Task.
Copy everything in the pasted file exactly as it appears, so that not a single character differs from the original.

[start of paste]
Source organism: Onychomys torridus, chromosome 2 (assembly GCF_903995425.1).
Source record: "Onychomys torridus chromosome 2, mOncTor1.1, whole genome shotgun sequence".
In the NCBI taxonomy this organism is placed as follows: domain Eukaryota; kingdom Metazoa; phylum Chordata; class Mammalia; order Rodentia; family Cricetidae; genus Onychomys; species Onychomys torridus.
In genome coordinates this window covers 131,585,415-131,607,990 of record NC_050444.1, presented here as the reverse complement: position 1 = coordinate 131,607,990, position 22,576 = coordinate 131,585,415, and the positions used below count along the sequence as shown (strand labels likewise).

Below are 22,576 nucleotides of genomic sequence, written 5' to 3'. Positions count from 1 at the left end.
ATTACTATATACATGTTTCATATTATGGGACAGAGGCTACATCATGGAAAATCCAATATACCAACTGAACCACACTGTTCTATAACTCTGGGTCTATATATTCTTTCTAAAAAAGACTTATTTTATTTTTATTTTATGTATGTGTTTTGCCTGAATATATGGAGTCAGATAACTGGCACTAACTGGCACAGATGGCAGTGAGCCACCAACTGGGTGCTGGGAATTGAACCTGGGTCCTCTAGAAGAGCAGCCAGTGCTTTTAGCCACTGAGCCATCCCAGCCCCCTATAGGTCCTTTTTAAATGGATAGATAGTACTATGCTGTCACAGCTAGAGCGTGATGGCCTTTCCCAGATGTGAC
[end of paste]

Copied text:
Source organism: Onychomys torridus, chromosome 2 (assembly GCF_903995425.1).
Source record: "Onychomys torridus chromosome 2, mOncTor1.1, whole genome shotgun sequence".
In the NCBI taxonomy this organism is placed as follows: domain Eukaryota; kingdom Metazoa; phylum Chordata; class Mammalia; order Rodentia; family Cricetidae; genus Onychomys; species Onychomys torridus.
In genome coordinates this window covers 131,585,415-131,607,990 of record NC_050444.1, presented here as the reverse complement: position 1 = coordinate 131,607,990, position 22,576 = coordinate 131,585,415, and the positions used below count along the sequence as shown (strand labels likewise).

Below are 22,576 nucleotides of genomic sequence, written 5' to 3'. Positions count from 1 at the left end.
ATTACTATATACATGTTTCATATTATGGGACAGAGGCTACATCATGGAAAATCCAATATACCAACTGAACCACACTGTTCTATAACTCTGGGTCTATATATTCTTTCTAAAAAAGACTTATTTTATTTTTATTTTATGTATGTGTTTTGCCTGAATATATGGAGTCAGATAACTGGCACTAACTGGCACAGATGGCAGTGAGCCACCAACTGGGTGCTGGGAATTGAACCTGGGTCCTCTAGAAGAGCAGCCAGTGCTTTTAGCCACTGAGCCATCCCAGCCCCCTATAGGTCCTTTTTAAATGGATAGATAGTACTATGCTGTCACAGCTAGAGCGTGATGGCCTTTCCCAGATGTGAC